Torque steering is the influence of the engine torque on the steering for some front-wheel drive vehicles. For example, during full acceleration the steering may pull to one side, which may be disturbing to the driver. This either causes a tugging sensation in the steering wheel, or else the car veers from the intended path. As the torque steer effect is directly related to the engine torque capabilities, this problem becomes more and more evident with high output engines with strong torque in the low RPM range.

Torque steering may be confused with steering kickback.


Root causes for torque steer are:[1]

  • Unequal driveshaft length (or more accurately, unequal driveshaft angles, also caused by body roll or single wheel bump)
  • Incorrect sidewall ply design allowing deformation of the tire sidewall.[2]
  • Nonsymmetric driveshaft angles, e.g. due to
    • Transient movement of the engine
    • Tolerances in engine mounts
  • Different driveshaft torques left to right (due to wheel bearing or differential problems)
  • Suspension geometry tolerances
  • Unequal traction forces due to road surface (µ-Split) in combination with kingpin offset

Ways to reduce the effect of torque steer[]

  • Employ the use of a tire with proper sidewall ply design, mitigating the sidewall deformation.
  • Have both driveshafts of the equal length by using an intermediate shaft (or "lay shaft") on one side of the transmission. This is already implemented on most modern cars[3]. When the driveshafts have different length and excessive torque is applied, the longer half shaft flexes more than the shorter one, however this is a short term transient effect, as to avoid fatigue failure, the amount of drive shaft torsional deflection must necessarily be small, effects due to one wheel spinning more slowly than the other usually result in negligible effect. Equal lengths of the driveshafts, in the case of no assymetric suspension deflection due to roll or bump, keep the drive shaft angles equal. The main component of torque steer occurs when the torques in the driveshaft and the hub are summed vectorially, giving a resultant torque vector around the steering pivot axis (king pin).These torques can be substantial, and in the case of shafts making equal angles to the hub shafts, will oppose one another at the steering rack, and so will cancel. These torques are strongly influenced by the position of the driveshaft universal joint (CV joint) in relation to the steering axis, however due to other requirements such as achieving a small or negative scrub radius an optimum solution is not generally possible with simple suspension configurations such as Macpherson strut.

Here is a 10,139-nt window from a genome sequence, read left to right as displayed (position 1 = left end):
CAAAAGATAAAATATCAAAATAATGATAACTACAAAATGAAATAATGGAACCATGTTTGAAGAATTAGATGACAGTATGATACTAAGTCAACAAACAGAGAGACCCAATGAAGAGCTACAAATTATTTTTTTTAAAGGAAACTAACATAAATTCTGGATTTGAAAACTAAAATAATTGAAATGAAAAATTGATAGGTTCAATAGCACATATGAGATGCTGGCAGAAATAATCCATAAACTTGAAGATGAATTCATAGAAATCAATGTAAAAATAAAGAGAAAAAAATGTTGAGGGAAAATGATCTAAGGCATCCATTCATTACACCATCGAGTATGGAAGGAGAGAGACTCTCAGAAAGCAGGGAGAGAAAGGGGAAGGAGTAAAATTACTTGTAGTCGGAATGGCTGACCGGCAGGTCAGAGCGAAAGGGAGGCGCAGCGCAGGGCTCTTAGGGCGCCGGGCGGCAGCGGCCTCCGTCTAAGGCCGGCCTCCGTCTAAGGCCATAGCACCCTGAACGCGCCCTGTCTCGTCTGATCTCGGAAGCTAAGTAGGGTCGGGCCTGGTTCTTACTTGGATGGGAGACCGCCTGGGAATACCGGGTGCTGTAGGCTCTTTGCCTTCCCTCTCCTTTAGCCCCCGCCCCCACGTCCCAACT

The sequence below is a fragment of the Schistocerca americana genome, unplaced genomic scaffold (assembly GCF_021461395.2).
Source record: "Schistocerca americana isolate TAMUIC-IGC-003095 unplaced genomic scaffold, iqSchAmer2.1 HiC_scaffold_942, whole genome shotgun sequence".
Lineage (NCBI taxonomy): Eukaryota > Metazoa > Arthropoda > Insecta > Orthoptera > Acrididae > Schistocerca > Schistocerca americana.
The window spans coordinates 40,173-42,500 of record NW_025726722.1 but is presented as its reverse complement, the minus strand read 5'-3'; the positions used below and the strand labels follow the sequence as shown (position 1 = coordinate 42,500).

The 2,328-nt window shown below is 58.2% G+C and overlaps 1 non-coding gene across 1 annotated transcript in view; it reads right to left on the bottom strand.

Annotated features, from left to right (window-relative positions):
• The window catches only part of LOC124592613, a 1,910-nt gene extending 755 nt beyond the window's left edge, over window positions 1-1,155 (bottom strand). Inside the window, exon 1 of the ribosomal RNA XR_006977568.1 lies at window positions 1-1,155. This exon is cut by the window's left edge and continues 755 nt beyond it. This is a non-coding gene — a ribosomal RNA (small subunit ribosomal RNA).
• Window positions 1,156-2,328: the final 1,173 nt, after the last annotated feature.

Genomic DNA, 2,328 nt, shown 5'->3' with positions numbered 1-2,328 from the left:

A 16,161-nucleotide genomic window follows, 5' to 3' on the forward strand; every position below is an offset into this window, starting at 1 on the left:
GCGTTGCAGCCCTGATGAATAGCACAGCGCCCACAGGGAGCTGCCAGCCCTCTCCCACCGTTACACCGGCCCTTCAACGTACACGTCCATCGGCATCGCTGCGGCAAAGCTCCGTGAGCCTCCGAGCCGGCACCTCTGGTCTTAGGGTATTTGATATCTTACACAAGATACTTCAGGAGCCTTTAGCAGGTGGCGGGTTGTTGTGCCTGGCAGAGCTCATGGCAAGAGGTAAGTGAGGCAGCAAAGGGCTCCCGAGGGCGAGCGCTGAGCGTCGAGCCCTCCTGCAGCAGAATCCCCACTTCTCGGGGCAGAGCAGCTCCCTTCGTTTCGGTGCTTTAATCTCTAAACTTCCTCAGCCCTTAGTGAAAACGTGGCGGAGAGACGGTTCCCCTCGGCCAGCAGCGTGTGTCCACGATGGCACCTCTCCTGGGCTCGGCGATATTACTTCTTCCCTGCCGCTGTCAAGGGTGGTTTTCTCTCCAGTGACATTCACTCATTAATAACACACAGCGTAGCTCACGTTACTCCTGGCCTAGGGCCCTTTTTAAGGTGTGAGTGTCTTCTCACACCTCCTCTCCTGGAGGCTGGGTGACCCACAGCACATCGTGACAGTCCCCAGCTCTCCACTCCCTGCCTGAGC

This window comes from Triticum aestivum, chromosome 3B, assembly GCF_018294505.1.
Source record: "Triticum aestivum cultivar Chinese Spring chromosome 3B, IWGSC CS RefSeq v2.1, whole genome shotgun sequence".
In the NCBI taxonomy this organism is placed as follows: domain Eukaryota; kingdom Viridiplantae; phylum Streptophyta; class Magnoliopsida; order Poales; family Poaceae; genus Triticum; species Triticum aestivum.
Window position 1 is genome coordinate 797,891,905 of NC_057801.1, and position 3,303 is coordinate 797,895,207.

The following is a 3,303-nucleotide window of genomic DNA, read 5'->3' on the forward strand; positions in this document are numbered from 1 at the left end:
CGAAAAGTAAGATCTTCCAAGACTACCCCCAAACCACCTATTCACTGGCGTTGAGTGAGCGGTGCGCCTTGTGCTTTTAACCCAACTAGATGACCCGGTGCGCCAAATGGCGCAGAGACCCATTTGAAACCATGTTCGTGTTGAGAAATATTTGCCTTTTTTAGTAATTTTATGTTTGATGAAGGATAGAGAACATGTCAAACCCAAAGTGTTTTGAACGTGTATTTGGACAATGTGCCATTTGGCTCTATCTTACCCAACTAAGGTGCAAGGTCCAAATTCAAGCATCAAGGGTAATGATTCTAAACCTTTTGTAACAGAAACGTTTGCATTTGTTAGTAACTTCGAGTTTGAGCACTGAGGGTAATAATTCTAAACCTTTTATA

• Equalise the torque better between the driveshafts by using a low friction differential. The torque difference is zero if the differential is frictionless, and limited slip differentials, intended to increase power transfer, actually make torque steer much worse. For this reason, limited slip differentials by automobile transmission manufacturers like Quaife, Torsen, TrueTrac, Gold Trac have not been much used until recently, and require other measures to be implemented, such as careful positioning of suspension pivot points and driveshaft CV joints, in order to keep the resultant torue steer to a manageable amount. Limited slip differentials do not improve cornering, or steering feel, however they will improve power transfer in situations where one wheel experiences limited adhesion, and so may improve overall performance.
  • Reduce the amount torque from the front axle by passing part of torque to the rear axle. This is achieved on all-wheel-drive (AWD) vehicles with full-time AWD, e.g. with mechanical gear-based transaxle differential, e.g. Audi AWD cars equipped by Torsen transaxle differential.
  • Power assisted steering (set on most modern cars) make the torque steer effect less noticeable to the driver. Steer-by-wire[4] also hides the effect of torque steer from the driver.

Rear-wheel-drive vehicles still are affected by torque steer in the sense that any of the above situations will still apply a steering moment to the car (though from the rear wheels instead of the front). However, the torque-steer effect at the rear wheels will not send any torque response back through the steering column, so the driver will not have to fight the steering wheel. Additionally, basically all rear-drive vehicles are designed with equal-length halfshafts (the most common cause of torque steer), so it is a rare and/or minor occurrence on rear-drive vehicles.